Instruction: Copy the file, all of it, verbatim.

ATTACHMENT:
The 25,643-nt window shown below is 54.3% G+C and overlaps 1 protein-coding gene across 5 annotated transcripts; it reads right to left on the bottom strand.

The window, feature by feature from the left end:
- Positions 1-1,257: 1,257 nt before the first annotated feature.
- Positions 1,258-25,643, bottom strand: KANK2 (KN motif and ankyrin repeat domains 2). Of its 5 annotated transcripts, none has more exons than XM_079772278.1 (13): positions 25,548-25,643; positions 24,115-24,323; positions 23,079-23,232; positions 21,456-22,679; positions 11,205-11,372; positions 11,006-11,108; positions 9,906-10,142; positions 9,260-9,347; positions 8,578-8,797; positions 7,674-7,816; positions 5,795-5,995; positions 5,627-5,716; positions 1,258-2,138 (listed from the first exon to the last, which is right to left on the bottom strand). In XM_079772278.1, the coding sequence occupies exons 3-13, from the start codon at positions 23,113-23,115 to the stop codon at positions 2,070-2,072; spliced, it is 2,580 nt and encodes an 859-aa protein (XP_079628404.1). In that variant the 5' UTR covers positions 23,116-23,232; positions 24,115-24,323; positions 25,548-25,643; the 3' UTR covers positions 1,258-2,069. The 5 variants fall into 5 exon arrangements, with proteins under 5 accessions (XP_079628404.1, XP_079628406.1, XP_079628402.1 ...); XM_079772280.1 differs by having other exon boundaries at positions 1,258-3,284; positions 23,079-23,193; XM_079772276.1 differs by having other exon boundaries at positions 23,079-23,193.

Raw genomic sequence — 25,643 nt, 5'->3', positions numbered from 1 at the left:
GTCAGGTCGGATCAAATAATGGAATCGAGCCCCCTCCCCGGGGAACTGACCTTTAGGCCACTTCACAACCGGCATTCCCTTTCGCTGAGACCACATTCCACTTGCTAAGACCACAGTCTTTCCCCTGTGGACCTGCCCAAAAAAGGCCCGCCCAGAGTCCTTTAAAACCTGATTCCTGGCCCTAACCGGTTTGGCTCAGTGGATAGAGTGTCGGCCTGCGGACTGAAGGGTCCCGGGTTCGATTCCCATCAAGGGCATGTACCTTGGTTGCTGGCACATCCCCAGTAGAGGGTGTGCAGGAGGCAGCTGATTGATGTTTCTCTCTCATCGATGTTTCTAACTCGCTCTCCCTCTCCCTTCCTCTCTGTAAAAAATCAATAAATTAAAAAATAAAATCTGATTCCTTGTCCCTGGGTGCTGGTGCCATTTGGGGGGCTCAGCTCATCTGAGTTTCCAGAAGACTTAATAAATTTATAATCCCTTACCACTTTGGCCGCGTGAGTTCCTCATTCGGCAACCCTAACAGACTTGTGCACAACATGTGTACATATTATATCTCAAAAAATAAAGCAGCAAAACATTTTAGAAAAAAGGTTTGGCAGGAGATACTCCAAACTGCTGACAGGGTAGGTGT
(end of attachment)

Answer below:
The 25,643-nt window shown below is 54.3% G+C and overlaps 1 protein-coding gene across 5 annotated transcripts; it reads right to left on the bottom strand.

The window, feature by feature from the left end:
- Positions 1-1,257: 1,257 nt before the first annotated feature.
- Positions 1,258-25,643, bottom strand: KANK2 (KN motif and ankyrin repeat domains 2). Of its 5 annotated transcripts, none has more exons than XM_079772278.1 (13): positions 25,548-25,643; positions 24,115-24,323; positions 23,079-23,232; positions 21,456-22,679; positions 11,205-11,372; positions 11,006-11,108; positions 9,906-10,142; positions 9,260-9,347; positions 8,578-8,797; positions 7,674-7,816; positions 5,795-5,995; positions 5,627-5,716; positions 1,258-2,138 (listed from the first exon to the last, which is right to left on the bottom strand). In XM_079772278.1, the coding sequence occupies exons 3-13, from the start codon at positions 23,113-23,115 to the stop codon at positions 2,070-2,072; spliced, it is 2,580 nt and encodes an 859-aa protein (XP_079628404.1). In that variant the 5' UTR covers positions 23,116-23,232; positions 24,115-24,323; positions 25,548-25,643; the 3' UTR covers positions 1,258-2,069. The 5 variants fall into 5 exon arrangements, with proteins under 5 accessions (XP_079628404.1, XP_079628406.1, XP_079628402.1 ...); XM_079772280.1 differs by having other exon boundaries at positions 1,258-3,284; positions 23,079-23,193; XM_079772276.1 differs by having other exon boundaries at positions 23,079-23,193.

Raw genomic sequence — 25,643 nt, 5'->3', positions numbered from 1 at the left:
GTCAGGTCGGATCAAATAATGGAATCGAGCCCCCTCCCCGGGGAACTGACCTTTAGGCCACTTCACAACCGGCATTCCCTTTCGCTGAGACCACATTCCACTTGCTAAGACCACAGTCTTTCCCCTGTGGACCTGCCCAAAAAAGGCCCGCCCAGAGTCCTTTAAAACCTGATTCCTGGCCCTAACCGGTTTGGCTCAGTGGATAGAGTGTCGGCCTGCGGACTGAAGGGTCCCGGGTTCGATTCCCATCAAGGGCATGTACCTTGGTTGCTGGCACATCCCCAGTAGAGGGTGTGCAGGAGGCAGCTGATTGATGTTTCTCTCTCATCGATGTTTCTAACTCGCTCTCCCTCTCCCTTCCTCTCTGTAAAAAATCAATAAATTAAAAAATAAAATCTGATTCCTTGTCCCTGGGTGCTGGTGCCATTTGGGGGGCTCAGCTCATCTGAGTTTCCAGAAGACTTAATAAATTTATAATCCCTTACCACTTTGGCCGCGTGAGTTCCTCATTCGGCAACCCTAACAGACTTGTGCACAACATGTGTACATATTATATCTCAAAAAATAAAGCAGCAAAACATTTTAGAAAAAAGGTTTGGCAGGAGATACTCCAAACTGCTGACAGGGTAGGTGT